Thing 15: Attending, presenting, organizing conferences

August 29, 2011

For this Thing, we are to blog about our experiences with conferences, whether we have just attended, or actually have been a more prominent participant, and to provide any additional advice we may have.  The links provided gave some great pointers.  Below are a few thoughts:

Attending: I have had 2 main conference experiences: Law Library Conference in 1996 (or 1997) in Toronto, and ALA in Chicago in 2005.  It was a wonderful experience, and, as was stated in the Thing 15 blog post, conferences are usually inspiring and invigorating to your work life.  Even if some of the sessions are not as great as you hoped, there is hardly ever anything that is a complete waste of time.  I would say a couple of good rules of thumb when attending a conference are 1.) Be flexible–if one session isn’t working for you, leave and go to another if possible.  Or, if one runs over, or you meet someone interesting, be willing to forego a session in order to make those important networking connections. 2.) Give yourself enough time between sessions to think about what you just learned, even if that means you take a little longer lunch, or skip a session.  I have found that, although I take over-copious notes, it was nice to go over things in my head immediately after the session or experience and write additional thoughts, or ideas on how I would use that particular topic in my own library setting.

Presenting: I have never presented at a conference, but I have done presentations numerous times within my library community.  I used to be terrified of this, but I found the following helpful for me: 1.) Know your subject matter, inside and out, and even anticipate any questions your patrons may have. 2.) Don’t sweat it when something doesn’t work quite right.  This is why it is important to have screenshots and alternatives. 3.) Put yourself in your patron’s shoes in order to really get an idea of what they want to know.  Your patron is taking time out of his/her busy day to come learn something new, so make sure that what you tell them will really help them immediately when they go back to their desks.  I always tried to include a “Quick Reference Guide”-one sheet of paper, that would cover the jist of what I showed them, so they could replicate it upon returning to work. 4.) Notes and practicing really does help, and try not to worry about “pregnant pauses”–this is the hardest for me, as I want to fill the time with “um…”  Say what you want succinctly and then pause and breathe.  You are the only one who feels that the pause is great.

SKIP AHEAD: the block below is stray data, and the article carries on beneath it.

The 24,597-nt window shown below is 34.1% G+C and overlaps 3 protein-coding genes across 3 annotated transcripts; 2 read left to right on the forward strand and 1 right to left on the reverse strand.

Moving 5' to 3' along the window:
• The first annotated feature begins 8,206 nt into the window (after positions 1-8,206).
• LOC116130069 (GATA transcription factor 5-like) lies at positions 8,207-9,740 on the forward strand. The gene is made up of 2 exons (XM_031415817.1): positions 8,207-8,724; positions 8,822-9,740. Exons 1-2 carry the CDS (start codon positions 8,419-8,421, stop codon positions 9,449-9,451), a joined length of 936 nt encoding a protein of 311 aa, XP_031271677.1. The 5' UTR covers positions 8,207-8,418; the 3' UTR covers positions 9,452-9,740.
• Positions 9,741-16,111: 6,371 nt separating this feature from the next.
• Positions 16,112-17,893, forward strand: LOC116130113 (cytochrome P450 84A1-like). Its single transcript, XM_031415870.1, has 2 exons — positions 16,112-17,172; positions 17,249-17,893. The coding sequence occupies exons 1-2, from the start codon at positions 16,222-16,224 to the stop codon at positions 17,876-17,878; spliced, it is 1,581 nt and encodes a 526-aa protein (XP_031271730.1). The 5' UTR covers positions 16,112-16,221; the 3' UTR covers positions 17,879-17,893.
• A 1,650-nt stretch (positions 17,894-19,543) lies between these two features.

Organizing: I have not organized a conference, but I have organized information literacy sessions with a variety of faculty members and have developed the whole program myself.  Again, I would say, it is important to put yourself into the shoes of your audience and get to the core of what they need to know.  In my case, our students would need to know how to search our various databases effectively to find articles for papers.  So, one important consideration was to show them how to restrict their search to peer-reviewed articles, or full text.  Sometimes, it was important to define what “peer-reviewed” meant, as well as the idea of primary and secondary resources.  We also spent some time on web site/article evaluation, which was often eye-opening for them.  As part of the organizing, I made sure to have handouts, business cards, and to be available by appointment for make-up sessions, or for those who wanted extra reinforcement.  I also had the students do an evaluation of the session at the end of the classes, in order to improve as time went on.

Although I am currently job hunting, I am still a member of SLA and plan on attending the 2012 SLA conference next year.  I am also attending the ILA Conference in October here in the Chicago area, where I hope to work on my networking.

My advice?  If you get the opportunity to attend or present at a conference, DO IT!  The money and time are so well spent, and I have found that the serendipity, networking, and information you take in outweighs any online experience.

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